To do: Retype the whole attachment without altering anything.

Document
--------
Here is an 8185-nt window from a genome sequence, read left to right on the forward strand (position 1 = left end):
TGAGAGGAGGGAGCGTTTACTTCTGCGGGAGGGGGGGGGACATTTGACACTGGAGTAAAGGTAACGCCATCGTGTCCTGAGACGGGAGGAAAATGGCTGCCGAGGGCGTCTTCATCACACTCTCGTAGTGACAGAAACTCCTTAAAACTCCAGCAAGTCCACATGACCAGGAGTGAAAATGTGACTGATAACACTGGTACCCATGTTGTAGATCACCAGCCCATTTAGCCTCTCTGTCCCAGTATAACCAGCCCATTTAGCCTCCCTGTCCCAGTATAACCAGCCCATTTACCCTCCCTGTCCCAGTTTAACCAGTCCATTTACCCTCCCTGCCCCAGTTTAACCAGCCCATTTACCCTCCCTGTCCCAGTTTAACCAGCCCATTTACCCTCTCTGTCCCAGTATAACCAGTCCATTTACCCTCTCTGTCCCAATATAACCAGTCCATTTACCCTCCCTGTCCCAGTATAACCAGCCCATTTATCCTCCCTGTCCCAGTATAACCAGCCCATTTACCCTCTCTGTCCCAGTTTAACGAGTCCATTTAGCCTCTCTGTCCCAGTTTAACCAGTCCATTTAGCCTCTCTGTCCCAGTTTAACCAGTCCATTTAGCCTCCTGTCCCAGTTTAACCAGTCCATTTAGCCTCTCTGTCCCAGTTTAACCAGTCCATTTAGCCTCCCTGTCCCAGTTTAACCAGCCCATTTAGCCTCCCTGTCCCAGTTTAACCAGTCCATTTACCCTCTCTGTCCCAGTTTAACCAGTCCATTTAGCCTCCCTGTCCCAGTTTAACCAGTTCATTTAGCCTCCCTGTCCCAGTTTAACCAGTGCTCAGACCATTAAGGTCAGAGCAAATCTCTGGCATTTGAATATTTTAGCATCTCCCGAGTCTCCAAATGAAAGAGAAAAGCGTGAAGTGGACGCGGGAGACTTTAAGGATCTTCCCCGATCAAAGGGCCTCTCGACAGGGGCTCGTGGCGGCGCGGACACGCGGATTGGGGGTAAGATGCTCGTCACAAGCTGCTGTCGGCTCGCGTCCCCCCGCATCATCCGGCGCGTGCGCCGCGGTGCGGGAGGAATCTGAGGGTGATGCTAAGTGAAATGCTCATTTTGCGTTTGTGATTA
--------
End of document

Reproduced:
Here is an 8185-nt window from a genome sequence, read left to right on the forward strand (position 1 = left end):
TGAGAGGAGGGAGCGTTTACTTCTGCGGGAGGGGGGGGGACATTTGACACTGGAGTAAAGGTAACGCCATCGTGTCCTGAGACGGGAGGAAAATGGCTGCCGAGGGCGTCTTCATCACACTCTCGTAGTGACAGAAACTCCTTAAAACTCCAGCAAGTCCACATGACCAGGAGTGAAAATGTGACTGATAACACTGGTACCCATGTTGTAGATCACCAGCCCATTTAGCCTCTCTGTCCCAGTATAACCAGCCCATTTAGCCTCCCTGTCCCAGTATAACCAGCCCATTTACCCTCCCTGTCCCAGTTTAACCAGTCCATTTACCCTCCCTGCCCCAGTTTAACCAGCCCATTTACCCTCCCTGTCCCAGTTTAACCAGCCCATTTACCCTCTCTGTCCCAGTATAACCAGTCCATTTACCCTCTCTGTCCCAATATAACCAGTCCATTTACCCTCCCTGTCCCAGTATAACCAGCCCATTTATCCTCCCTGTCCCAGTATAACCAGCCCATTTACCCTCTCTGTCCCAGTTTAACGAGTCCATTTAGCCTCTCTGTCCCAGTTTAACCAGTCCATTTAGCCTCTCTGTCCCAGTTTAACCAGTCCATTTAGCCTCCTGTCCCAGTTTAACCAGTCCATTTAGCCTCTCTGTCCCAGTTTAACCAGTCCATTTAGCCTCCCTGTCCCAGTTTAACCAGCCCATTTAGCCTCCCTGTCCCAGTTTAACCAGTCCATTTACCCTCTCTGTCCCAGTTTAACCAGTCCATTTAGCCTCCCTGTCCCAGTTTAACCAGTTCATTTAGCCTCCCTGTCCCAGTTTAACCAGTGCTCAGACCATTAAGGTCAGAGCAAATCTCTGGCATTTGAATATTTTAGCATCTCCCGAGTCTCCAAATGAAAGAGAAAAGCGTGAAGTGGACGCGGGAGACTTTAAGGATCTTCCCCGATCAAAGGGCCTCTCGACAGGGGCTCGTGGCGGCGCGGACACGCGGATTGGGGGTAAGATGCTCGTCACAAGCTGCTGTCGGCTCGCGTCCCCCCGCATCATCCGGCGCGTGCGCCGCGGTGCGGGAGGAATCTGAGGGTGATGCTAAGTGAAATGCTCATTTTGCGTTTGTGATTA